“In conclusion: The Tidal Current Generator operation over the past six years has been an interesting experiment and a good demonstration of the potential power from tidal energy. The added value to the availability of energy for Race Rocks was however very disappointing.
The mainvalue to the Race Rocks program has been in the infrastructure that has been developed and installed and the potential for further research. The provision now of most of the energy needs by solar power was only made possible by the large bank of storage batteries provided by the project, the island energy building electrical infrastructure and the partnership with the BC Ministry of Mines and energy which were instrumental in providing the initial solar panels. Installation of further solar panels and upgrades by Lester Pearson College UWC has helped to ensure energy sustainability for Race Rocks.
Chris Blondeau, and a group of Pearson College divers, have made this video to show the life growing on the tower from the bottom to the top. This was before removal of the turbine itself right at the top later in the year. Because of the unique growth established on this substrate which is 1 metre in diameter and 15 meters from the seabed , we applied to have it remain in location after the turbine was removed. It will provide an ideal structure for succession studies. The video has been cut from 12 minutes to 7 minutes to conserve space.
Connor Scheu and Wouter Zwart April 2, 2009 . Race Rocks Tidal Turbine Generator
Ed note: Connor communicated with Russ Stothers of Clean Current for his project;
“Here is a simple synopsis of the project I will be doing this week. It is called a group four project (which pertains to the experimental science department here at the college), and the theme for everyones project is resource allocation/sustainability. Every student has to decide upon a project in which they will research something in this area. This usually involves the identification of a question, and then variables, presented in a lab format and accompanied by a presentation, but not overly formal. Continue reading →
This file provides information on the process used to ensure environmental protection of the Ecological Reserve with the installation of the tidal current generator at Race Rocks.
BACKGROUND REFERENCES: This file provides information on the process used to ensure environmental protection of the Ecological Reserve with the installation of the tidal current generator at Race Rocks.
Canadian Hydrogen Conference June 17-21, 2001, Victoria, BC.
RACE ROCKS SUSTAINABLE ENERGY
Taco Niet, G. McLean
Institute for Integrated Energy Systems, University of Victoria
Victoria, B.C., Canada V8W 3P6
Tel: (250) 721-8936 Fax: (250) 721-6323
Race Rocks is a small archipelago located just Southwest of Victoria, British Columbia in the Juan de Fuca Strait. An important Beacon for Coastal Navigation in this busy area is located on Race Rocks, which is also home to a stunning variety of marine mammals and birds. The Race Rocks site has become Canada’s first Marine Protected environment and is now carefully managed by a group of interested parties including Pearson College and The Canadian Coastguard. The environmental integrity of the site is often jeopardised to bring diesel fuel to the site and the noise pollution on the site due to the diesel generators is significant. IESVic has stepped forward to evaluate the potential of renewable energy sources on-site to power a sustainable energy system. A preliminary study was performed as an innovative graduate course at the University of Victoria that exposed students to sustainable energy system design. Our conclusion is that with Tidal currents of up to 3.7 m/s, average winds of 21.6 km/h and large amounts of solar insolation, there are ample renewable resources available on the site to develop a sustainable integrated energy system capable of providing reliable power for the site. Race Rocks is therefore ideally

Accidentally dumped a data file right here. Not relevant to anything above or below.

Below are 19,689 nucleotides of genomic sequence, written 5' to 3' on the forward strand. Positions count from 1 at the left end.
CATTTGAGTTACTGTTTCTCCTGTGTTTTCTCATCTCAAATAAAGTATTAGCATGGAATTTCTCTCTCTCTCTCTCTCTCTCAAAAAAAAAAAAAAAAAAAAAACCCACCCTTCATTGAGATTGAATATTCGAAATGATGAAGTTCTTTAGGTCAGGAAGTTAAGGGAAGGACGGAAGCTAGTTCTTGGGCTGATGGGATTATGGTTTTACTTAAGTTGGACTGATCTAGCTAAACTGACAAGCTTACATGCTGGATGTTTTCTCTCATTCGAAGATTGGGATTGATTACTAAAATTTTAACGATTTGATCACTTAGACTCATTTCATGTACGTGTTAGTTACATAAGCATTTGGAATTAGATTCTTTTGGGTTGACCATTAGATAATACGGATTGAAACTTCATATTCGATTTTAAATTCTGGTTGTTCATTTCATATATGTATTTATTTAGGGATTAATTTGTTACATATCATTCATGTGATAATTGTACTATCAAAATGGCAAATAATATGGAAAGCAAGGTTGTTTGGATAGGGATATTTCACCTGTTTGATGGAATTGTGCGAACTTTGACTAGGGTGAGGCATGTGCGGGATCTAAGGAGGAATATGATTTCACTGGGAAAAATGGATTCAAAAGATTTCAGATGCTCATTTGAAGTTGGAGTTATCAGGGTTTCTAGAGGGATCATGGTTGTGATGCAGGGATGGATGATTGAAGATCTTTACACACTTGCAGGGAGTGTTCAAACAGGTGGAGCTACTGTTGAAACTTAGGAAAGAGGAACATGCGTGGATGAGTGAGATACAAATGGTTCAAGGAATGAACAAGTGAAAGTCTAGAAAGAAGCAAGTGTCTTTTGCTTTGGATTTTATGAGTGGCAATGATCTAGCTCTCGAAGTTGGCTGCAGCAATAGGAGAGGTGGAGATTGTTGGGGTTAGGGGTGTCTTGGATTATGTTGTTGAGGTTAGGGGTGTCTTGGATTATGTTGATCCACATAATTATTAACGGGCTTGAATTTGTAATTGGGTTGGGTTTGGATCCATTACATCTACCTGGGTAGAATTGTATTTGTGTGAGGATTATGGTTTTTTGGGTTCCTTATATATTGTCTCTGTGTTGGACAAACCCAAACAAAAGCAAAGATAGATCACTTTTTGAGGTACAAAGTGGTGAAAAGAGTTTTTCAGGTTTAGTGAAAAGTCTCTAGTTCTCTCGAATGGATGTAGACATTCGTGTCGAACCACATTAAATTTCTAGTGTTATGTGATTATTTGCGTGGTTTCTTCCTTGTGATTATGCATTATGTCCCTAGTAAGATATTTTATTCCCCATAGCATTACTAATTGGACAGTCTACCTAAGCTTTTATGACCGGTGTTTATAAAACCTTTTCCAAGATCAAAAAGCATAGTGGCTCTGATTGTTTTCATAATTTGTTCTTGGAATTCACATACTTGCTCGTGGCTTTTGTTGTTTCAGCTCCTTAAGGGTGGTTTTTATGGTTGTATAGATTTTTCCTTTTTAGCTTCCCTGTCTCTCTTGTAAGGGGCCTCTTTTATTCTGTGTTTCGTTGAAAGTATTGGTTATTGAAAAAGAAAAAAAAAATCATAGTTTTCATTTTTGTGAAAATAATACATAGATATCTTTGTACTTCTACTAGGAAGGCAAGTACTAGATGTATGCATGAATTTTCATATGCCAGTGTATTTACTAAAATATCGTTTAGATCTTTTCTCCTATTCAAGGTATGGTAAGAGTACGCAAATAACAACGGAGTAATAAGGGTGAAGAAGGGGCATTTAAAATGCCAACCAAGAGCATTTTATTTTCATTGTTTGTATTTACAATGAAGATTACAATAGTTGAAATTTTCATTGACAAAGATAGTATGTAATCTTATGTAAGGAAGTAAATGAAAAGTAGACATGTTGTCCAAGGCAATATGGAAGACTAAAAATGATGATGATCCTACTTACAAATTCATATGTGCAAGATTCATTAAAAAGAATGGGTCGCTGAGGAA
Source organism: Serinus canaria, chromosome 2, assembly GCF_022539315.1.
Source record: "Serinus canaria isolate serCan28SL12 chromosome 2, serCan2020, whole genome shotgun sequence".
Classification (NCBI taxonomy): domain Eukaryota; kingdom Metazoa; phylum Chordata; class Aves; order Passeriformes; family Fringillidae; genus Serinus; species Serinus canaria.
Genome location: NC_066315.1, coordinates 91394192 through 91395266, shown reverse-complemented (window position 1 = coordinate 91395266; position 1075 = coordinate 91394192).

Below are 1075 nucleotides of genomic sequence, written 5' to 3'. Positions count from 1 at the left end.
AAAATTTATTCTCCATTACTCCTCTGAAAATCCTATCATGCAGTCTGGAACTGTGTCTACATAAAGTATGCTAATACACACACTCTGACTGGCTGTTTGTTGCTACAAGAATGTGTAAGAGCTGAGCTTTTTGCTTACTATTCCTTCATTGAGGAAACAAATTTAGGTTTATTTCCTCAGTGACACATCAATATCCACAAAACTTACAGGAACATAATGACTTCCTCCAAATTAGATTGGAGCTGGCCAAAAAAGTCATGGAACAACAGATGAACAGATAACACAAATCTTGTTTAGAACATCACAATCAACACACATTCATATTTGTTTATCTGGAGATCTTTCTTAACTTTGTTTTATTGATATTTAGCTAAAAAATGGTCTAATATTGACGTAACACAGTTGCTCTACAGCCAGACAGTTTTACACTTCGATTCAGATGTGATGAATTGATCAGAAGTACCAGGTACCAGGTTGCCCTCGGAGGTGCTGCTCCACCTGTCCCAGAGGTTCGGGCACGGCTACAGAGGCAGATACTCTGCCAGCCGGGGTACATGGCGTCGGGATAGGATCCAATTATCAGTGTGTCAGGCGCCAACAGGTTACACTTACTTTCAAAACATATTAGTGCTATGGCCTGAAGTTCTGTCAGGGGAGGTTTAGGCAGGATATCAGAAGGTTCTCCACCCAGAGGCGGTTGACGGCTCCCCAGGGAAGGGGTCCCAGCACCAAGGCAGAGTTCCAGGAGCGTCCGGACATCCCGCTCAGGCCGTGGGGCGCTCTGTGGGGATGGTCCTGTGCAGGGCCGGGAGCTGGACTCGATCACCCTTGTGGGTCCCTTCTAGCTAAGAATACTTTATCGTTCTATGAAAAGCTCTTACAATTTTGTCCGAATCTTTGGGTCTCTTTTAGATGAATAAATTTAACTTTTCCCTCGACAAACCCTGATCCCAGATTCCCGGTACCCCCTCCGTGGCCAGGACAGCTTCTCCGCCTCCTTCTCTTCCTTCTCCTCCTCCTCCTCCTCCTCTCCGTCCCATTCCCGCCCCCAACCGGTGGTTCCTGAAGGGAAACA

suited to become a showcase for renewable energy generation. This paper outlines the results of the feasibility study, discusses the opportunities available at Race Rocks and examines the progress to date. Requirements for the implementation of a sustainable energy system on the site are discussed.
In March of 2000, Dr. David Scott, (formerly IESVic Director, now Director of Energy Systemics group), Dr. Ged McLean, (IESVic Director) , Dr. Murray MacWhale, ( Assistant Professor) and Mr. Walter Merida, ( former United World College student at the Adriatic College and then a PhD candidate at the University of Victoria) went out to Race Rocks with Garry Fletcher to start a process of idea building on the concept of Alternate Energy Technologies for Race Rocks . After a meeting including a few of the Pearson College students who were staying at Race Rocks while diving over the mid term break, we came away confident that some ideas had been discussed which may lead to a new collaborative arrangement for energy alternatives for the island.
By May of 2000 Dr. Ged McLean arranged to have three students in Engineering at the University of Victoria do a feasibility study on Alternate Energy for Race Rocks in a class in the summer of 2000. As a result of this preliminary study, Taco Niet decided to take this on as a project for his Master ‘s Program.